Barrels On Bonna (BOB)
The basics, in a nutshell:
Oct. 10, 1-5 p.m.
5529 Bonna Ave, Indianapolis, (Black Acre's new production facility)
Tickets $50 at barrelsonbonna.com
The Facebook event page is HERE
20-plus Indiana breweries will be serving samples of their barrel-aged beer brewed for this event only.
12-1 p.m. round table discussion with brewers who have barrel programs at their facilities; they will discuss the process, educate and answer questions.
A portion of all proceeds will be donated to the local Irvington charity Friends of Irving Circle. For more information, see do317.com.
The best way to enjoy the event:
“Rare beer, live music, food trucks and limited tickets make Barrels on Bonna
an event no craft beer enthusiast will want to miss,” enthuses longtime Irvington resident Jason Larrison.
co-founder Holly Miller adds to the enthusiasm for what is expected to become an annual October event in Irvington.
“I love the richness that the flavored wood adds to a beer. It adds a whole new level of complexity to it. I’m excited about this festival because there really isn’t one like it here in Indianapolis. Especially owning a brewery, I try a lot of beers (you know, market research!). At this festival, there will be so many beers that even I have not tried. Many of the beers that will be presented are considered very rare, with only one or two barrels made total. The barrels we provided the participating breweries are Louisville-based Angel's Envy, but people will be bringing beers aged in other barrels as well and they are from all sorts of different kinds of aged liquor—bourbon, rye whiskey, rum, tequila, wine, gin…”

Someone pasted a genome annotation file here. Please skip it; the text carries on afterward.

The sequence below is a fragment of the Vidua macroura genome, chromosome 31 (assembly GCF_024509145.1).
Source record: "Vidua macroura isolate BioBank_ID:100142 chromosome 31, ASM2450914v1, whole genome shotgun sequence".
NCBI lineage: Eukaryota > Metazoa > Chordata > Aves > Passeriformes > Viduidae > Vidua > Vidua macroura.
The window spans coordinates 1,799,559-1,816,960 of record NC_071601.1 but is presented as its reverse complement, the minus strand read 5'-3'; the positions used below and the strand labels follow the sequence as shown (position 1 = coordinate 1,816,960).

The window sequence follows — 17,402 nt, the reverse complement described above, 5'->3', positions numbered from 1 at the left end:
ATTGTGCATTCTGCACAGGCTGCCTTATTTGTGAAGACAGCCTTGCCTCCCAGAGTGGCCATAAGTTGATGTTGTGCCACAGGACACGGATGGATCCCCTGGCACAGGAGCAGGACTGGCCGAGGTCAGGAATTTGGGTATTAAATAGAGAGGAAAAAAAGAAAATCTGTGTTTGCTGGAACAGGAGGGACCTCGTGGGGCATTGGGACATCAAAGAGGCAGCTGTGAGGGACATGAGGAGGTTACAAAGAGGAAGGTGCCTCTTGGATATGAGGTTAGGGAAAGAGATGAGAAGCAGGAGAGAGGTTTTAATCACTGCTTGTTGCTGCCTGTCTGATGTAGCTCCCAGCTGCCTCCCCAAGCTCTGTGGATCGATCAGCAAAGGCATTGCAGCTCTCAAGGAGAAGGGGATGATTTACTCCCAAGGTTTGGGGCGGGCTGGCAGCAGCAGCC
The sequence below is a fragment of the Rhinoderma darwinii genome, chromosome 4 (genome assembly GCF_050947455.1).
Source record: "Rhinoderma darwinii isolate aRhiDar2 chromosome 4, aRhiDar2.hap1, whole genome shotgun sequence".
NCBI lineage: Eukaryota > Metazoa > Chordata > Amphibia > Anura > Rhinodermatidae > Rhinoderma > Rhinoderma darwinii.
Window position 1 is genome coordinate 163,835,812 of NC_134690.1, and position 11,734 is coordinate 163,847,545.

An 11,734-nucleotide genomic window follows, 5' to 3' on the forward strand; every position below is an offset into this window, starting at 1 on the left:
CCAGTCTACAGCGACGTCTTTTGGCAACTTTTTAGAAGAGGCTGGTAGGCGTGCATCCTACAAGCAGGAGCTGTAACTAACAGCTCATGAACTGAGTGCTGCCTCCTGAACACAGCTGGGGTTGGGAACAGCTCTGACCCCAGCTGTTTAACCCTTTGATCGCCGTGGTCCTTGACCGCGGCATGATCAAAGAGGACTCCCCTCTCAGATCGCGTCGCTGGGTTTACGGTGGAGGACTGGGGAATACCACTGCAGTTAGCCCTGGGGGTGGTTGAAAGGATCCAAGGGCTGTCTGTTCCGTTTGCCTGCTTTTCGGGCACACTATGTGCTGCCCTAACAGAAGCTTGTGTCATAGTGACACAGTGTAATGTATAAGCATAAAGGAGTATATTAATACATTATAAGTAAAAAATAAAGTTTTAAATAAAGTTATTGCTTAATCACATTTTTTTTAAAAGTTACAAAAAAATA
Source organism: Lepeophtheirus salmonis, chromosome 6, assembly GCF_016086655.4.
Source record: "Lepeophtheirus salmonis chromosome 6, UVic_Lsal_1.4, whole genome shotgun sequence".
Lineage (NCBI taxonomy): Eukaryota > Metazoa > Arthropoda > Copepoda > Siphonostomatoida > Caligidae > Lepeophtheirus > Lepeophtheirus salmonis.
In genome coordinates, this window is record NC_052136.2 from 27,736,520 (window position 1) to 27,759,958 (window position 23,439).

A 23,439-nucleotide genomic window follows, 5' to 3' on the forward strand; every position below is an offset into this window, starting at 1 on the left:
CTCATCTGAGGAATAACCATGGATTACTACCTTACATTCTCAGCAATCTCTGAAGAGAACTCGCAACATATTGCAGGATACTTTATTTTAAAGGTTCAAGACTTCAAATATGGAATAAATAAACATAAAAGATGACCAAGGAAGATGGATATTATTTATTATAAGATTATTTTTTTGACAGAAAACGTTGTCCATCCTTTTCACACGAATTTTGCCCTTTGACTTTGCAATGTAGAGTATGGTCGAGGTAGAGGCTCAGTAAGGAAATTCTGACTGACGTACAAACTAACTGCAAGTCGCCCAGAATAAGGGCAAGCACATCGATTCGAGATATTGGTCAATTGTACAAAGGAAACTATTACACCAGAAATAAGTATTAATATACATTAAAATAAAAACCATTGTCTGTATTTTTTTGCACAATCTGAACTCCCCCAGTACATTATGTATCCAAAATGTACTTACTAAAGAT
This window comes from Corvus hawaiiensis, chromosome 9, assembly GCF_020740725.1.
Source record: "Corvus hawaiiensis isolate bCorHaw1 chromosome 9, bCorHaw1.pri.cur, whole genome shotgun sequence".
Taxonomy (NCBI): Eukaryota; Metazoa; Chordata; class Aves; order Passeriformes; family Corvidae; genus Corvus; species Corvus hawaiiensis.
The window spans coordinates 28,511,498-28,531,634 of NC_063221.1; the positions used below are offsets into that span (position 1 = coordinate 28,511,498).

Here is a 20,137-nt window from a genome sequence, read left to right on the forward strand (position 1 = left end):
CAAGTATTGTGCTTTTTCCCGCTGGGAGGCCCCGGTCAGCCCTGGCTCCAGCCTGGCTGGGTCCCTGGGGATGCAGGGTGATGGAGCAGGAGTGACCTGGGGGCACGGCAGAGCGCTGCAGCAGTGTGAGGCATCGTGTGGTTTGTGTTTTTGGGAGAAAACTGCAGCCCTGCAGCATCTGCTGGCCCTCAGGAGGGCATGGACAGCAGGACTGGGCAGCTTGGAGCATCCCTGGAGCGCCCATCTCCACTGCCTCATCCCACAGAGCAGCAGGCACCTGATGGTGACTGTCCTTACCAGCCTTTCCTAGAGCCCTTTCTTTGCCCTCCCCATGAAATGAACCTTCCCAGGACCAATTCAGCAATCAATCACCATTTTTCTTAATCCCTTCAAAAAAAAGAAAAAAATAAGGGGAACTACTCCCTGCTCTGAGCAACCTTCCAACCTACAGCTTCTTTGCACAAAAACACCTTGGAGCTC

Black Acre, with a history of barrel aging to celebrate their anniversaries and other special occasions, is now moving toward a regular program. “We have a lot aging in barrels right now,” said Miller. “ My current favorite is our Beard Tax Russian Imperial Stout aged in a New Day Breakfast Magpie Blackberry Coffee Mead barrel. Delicious!”
“Barrel aged beers are BIG beers. They are often very rich and tend to have higher alcohol content. Drinking a session or lighter beer between tasting barrel aged beers can almost act as a “palate cleanser.” It will help to neutralize some of those big flavors,” advises Miller.
During a conversation at last week’s BRBP Pub Creep